A fourth tribe has come to the land of the three tribes; the light-skinned newcomers are fated to change the tribes' way of life and religion. Satha, a dark-skinned woman from a poor Theseni clan, and Loic, her wealthy young Doreni husband, are too busy forging their new life together to pay much heed. But when Satha is dishonored and Loic must avenge her, they find themselves drawn into a cultural battle. Kidnapped and enslaved, Satha strives to retain her autonomy. Loic struggles against the Arkhai, spirits who fear his his quest will lead him to the true god whose place they have usurped. With the Creator's aid there remains hope they will be reunited and find their mutual destiny, even if it means losing the love and respect of their comrades, families, clans, and tribes.
Yes, I realize that I don't put cover art up for these announcements. However, I loved the art and could not resist.
Although the author calls it a Christian fantasy, it does not seem to take place in our world. Lots of fantasies on other worlds have Christian elements buried in the plot, both well-disguised and thinly veiled. Acacia is a recent example, but J. V. Jones's The Book of Words has a religion that appears to be based on Catholicism, and so does Elizabeth Haydon's Symphony of Ages. However, none of these overtly calls themselves a Christian fantasy. I am curious to see how Carole McDonnell handles this.
The author maintains a blog or three (thanks for the links, Carole!), plus a MySpace account. If you visit her website, be sure to scroll down; it looks like it ends, but it does not. There's an interview at Blogcritic's Magazine, a review at The Long and Short of It. You can read an excerpt here. I already read a longer excerpt (courtesy of Carole) and I'll be posting on it in a few days.
There is now a rather error-ridden review on WIND FOLLOWER in Publishers Weekly. Scroll almost all the way down. Also, during an email conversation with the author, she tells me that Juno does not accept overtly Christian fantasy, so if you've ever read Christian fantasy, this novel will not be typical of the genre. She also has a book trailer at YouTube.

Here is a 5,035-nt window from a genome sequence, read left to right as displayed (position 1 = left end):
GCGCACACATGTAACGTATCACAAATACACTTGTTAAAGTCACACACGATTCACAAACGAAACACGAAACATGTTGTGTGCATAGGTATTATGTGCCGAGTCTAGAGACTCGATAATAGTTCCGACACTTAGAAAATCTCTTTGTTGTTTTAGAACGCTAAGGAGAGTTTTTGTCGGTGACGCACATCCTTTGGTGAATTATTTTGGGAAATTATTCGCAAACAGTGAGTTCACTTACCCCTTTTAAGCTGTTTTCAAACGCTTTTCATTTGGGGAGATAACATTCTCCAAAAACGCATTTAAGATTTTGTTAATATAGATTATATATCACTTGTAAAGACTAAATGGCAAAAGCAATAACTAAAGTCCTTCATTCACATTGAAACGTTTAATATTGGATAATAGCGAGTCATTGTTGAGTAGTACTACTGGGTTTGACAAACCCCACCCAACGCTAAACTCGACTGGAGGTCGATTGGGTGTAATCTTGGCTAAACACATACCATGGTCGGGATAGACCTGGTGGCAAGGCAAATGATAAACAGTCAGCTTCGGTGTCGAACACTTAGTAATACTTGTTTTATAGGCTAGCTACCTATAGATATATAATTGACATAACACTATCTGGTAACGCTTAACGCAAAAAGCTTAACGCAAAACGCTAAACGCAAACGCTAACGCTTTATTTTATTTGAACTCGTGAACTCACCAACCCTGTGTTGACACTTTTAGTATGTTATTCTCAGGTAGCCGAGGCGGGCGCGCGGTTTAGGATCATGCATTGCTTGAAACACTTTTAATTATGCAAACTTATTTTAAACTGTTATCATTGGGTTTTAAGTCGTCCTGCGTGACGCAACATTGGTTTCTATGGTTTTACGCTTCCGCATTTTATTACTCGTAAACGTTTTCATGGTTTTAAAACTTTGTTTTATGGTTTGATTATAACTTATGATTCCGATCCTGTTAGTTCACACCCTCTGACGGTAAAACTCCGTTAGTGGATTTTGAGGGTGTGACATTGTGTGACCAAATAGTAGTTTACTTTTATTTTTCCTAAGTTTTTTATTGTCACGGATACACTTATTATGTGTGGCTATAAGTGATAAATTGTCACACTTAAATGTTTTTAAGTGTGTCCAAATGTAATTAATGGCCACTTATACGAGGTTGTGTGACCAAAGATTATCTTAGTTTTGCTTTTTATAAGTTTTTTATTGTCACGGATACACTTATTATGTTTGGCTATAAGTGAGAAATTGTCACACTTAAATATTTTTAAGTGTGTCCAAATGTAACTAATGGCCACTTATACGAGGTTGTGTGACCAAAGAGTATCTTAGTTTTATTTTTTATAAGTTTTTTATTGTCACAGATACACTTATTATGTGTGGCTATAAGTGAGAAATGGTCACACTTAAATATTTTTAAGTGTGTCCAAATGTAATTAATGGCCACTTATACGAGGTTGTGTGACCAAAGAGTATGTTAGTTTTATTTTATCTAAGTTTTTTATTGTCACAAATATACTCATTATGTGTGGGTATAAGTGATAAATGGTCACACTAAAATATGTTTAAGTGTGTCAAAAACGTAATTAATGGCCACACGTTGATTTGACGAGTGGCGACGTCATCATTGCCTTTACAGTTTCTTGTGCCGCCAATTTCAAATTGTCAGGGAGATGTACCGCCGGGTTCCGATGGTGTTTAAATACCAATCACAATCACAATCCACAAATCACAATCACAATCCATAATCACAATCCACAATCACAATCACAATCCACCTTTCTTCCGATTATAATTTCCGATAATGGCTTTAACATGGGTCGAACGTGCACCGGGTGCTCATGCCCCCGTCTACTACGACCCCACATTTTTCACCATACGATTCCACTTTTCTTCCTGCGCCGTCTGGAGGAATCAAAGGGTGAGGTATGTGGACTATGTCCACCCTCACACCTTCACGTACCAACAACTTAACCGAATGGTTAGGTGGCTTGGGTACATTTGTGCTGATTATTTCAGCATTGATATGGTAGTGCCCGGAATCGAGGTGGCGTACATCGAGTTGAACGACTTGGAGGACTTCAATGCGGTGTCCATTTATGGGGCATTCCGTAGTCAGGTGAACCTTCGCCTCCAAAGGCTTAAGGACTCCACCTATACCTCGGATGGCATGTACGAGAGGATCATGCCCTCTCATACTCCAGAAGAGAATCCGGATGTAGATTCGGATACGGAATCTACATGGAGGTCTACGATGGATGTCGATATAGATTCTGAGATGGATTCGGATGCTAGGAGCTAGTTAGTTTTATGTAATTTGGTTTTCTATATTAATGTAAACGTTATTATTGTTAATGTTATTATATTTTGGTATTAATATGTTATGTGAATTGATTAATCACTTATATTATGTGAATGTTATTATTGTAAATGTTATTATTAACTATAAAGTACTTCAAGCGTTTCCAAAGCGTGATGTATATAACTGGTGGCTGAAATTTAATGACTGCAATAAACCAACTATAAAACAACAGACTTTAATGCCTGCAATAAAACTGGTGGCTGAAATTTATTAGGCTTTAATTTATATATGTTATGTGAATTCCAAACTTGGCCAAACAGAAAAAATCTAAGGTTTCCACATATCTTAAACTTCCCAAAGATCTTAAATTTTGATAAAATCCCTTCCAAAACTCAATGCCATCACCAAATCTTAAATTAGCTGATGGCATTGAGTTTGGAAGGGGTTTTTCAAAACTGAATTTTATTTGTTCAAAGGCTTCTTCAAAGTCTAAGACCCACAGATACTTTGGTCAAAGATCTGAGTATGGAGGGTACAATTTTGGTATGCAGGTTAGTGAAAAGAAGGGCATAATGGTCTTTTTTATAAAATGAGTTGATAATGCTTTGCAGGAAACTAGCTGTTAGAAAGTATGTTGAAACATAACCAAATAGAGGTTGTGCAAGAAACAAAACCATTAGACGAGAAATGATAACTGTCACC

Morgan Howell, aka Will Hubbell (the secret is out!), got my interview questions back in record time. Here they are; enjoy!
Your author bio is mysteriously scanty. Could you tell us a little about yourself?
First of all, Morgan is not a woman. Betsy, my editor, initially thought so, and I took it as a compliment. I studied art in college, so upon graduation ended up in the army. I spent nearly five years under arms, both as an enlisted man and an officer. I mention this because my experiences have influenced my fantasy writing. Upon discharge, I earned an MFA in photography and worked in public television, graphic design, and advertising. I started writing because I wanted to create children’s picture books, and to have complete artistic control, I needed to write the stories. Although I started out as a visual artist, I’ve become enthralled by written word.
Your bio does mention that you write full-time. Do you write nonfiction in addition to fiction? Advertising copy? Magazine articles? Something else entirely?
As many people have figured out, Morgan Howell is a pen name. I’ve written and illustrated three picture books under my real name, Will Hubbell. They are Pumpkin Jack, Apples Here!, and Snow Day Dance. Also, Ace Books has published two science fiction novels, Cretaceous Sea and Sea of Time, under my name. You can see some of Dar in the heroine of those two books, especially the second one.
My fantasy writing is different from my children’s writing, which is not dark at all, so I thought a pen name would be appropriate.
Did you try to sell QUEEN OF THE ORCS as one volume, or did you always intend it to be a trilogy? And how did it come to be published one month after another?
Queen of the Orcs started out as a single, long book in two parts. Before submitting it, I got it down to 140 thousand words through severe cuts. My editor had the idea of publishing it as a trilogy, and I’m extremely glad she did. It allowed me to expand the original concept and write Royal Destiny, which is my favorite book of the three. The original volume, with additions and changes, became the first two books.
Publishing the trilogy within three months was Del Rey’s idea, and I think it was a good one. As a reader, I’d hate to wait long to find out Dar’s fate. One reason I think they did it was because the first two books were essentially already written.
Please share with us what inspired you to write QUEEN OF THE ORCS.